The Anunciation And Expulsion From Paradise Summary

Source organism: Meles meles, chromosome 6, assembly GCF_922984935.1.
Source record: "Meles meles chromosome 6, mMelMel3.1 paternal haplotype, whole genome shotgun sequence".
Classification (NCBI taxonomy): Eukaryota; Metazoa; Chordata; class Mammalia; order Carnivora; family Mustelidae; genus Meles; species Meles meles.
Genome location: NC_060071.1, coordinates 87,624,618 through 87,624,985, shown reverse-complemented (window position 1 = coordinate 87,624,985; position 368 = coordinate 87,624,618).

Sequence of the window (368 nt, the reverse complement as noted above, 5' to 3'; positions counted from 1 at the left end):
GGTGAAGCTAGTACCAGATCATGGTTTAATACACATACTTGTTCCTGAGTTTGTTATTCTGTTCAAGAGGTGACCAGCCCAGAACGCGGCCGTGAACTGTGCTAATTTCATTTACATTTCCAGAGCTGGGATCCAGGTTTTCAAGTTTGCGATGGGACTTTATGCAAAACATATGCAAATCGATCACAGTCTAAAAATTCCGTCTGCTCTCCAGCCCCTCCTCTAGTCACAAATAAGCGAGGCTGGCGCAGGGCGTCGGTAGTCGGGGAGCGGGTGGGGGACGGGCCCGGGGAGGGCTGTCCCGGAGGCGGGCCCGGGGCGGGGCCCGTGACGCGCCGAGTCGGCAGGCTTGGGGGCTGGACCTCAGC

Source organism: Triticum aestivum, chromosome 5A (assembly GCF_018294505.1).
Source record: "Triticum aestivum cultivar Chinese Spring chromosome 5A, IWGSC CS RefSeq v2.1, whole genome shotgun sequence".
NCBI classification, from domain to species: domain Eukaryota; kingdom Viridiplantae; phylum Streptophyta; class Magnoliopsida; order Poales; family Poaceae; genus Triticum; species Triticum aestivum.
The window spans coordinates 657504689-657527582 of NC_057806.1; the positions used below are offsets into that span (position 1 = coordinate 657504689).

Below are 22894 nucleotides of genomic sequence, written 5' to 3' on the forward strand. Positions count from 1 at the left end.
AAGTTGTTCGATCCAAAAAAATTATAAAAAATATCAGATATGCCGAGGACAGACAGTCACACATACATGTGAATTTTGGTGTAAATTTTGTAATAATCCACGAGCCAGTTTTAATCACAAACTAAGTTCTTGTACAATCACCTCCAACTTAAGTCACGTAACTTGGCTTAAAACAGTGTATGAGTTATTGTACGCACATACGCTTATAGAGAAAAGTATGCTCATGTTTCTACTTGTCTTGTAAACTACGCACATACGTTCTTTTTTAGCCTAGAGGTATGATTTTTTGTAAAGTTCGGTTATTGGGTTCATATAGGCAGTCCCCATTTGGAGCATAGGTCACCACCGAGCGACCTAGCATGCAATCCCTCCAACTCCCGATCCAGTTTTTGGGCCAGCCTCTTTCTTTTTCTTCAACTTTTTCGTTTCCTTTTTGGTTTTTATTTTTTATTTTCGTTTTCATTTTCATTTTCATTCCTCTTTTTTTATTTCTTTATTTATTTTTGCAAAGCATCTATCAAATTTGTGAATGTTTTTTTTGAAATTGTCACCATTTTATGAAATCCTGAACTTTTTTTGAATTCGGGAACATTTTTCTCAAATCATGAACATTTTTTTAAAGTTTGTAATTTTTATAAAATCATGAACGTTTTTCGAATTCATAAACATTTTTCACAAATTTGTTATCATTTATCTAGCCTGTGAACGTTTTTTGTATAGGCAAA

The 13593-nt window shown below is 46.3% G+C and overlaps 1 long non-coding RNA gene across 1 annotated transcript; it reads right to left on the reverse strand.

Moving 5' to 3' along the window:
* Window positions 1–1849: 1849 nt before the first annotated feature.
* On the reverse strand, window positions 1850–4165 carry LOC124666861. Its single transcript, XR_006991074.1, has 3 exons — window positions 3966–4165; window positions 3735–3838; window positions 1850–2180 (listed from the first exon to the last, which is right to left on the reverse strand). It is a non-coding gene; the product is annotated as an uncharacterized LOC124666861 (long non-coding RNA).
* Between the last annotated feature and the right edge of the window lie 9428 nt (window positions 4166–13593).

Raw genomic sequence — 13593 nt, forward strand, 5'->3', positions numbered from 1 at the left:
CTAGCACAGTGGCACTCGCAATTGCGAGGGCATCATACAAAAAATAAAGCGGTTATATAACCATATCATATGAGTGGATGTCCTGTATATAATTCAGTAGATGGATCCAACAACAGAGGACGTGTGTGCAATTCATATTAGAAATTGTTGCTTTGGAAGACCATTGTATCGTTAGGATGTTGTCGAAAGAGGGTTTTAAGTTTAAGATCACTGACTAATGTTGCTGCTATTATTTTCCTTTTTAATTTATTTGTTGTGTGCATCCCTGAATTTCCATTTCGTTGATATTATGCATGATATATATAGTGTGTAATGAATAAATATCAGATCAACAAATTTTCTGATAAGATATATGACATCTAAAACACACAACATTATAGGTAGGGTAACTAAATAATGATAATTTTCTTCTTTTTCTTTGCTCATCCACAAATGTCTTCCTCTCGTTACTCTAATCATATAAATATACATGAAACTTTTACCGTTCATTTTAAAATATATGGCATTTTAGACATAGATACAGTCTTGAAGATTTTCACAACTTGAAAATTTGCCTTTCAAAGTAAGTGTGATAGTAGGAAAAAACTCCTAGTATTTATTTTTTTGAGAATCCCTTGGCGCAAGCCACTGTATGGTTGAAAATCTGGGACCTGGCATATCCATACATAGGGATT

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Giovani di Paolo’s “The Annunciation and Expulsion from Paradise” is currently in the National Gallery of Art in Washington DC. According to the panel next to the artwork, the piece was finished in 1435 CE and made of tempera on panel. This Sienese altarpiece from the start of the Italian Renaissance shows the experimentation of form at that time. Giovanni di Paolo uses golden texture to display divinity, line to illustrate architectural perspective, and a strategic use of scale throughout the composition in order to portray the importance of the religious context. The golden foil that compliments tempera works at the time draws your eye to specific points in the piece. Drawing your eye to the upper left corner, the golden material then aids the eye in traveling down towards the bottom right corner. Because the largest golden form is in the upper right corner, your sight starts there. This is where god is represented and the symbol for divinity starts. Divinity implied by golden nimbuses or halos continue throughout the piece around the head of divine figures. The only two figures on the left without nimbuses represent Adam and Eve who are no longer divine one kicked out of paradise. This relates to the second part of the title, ‘Expulsion from Paradise.’ For obvious cultural reasons, the angels have the heavenly halos. One angel is specifically known, Archangel Gabriel, because of the annunciation scene with Mary in the center. Joseph, at the right, and Mary both also
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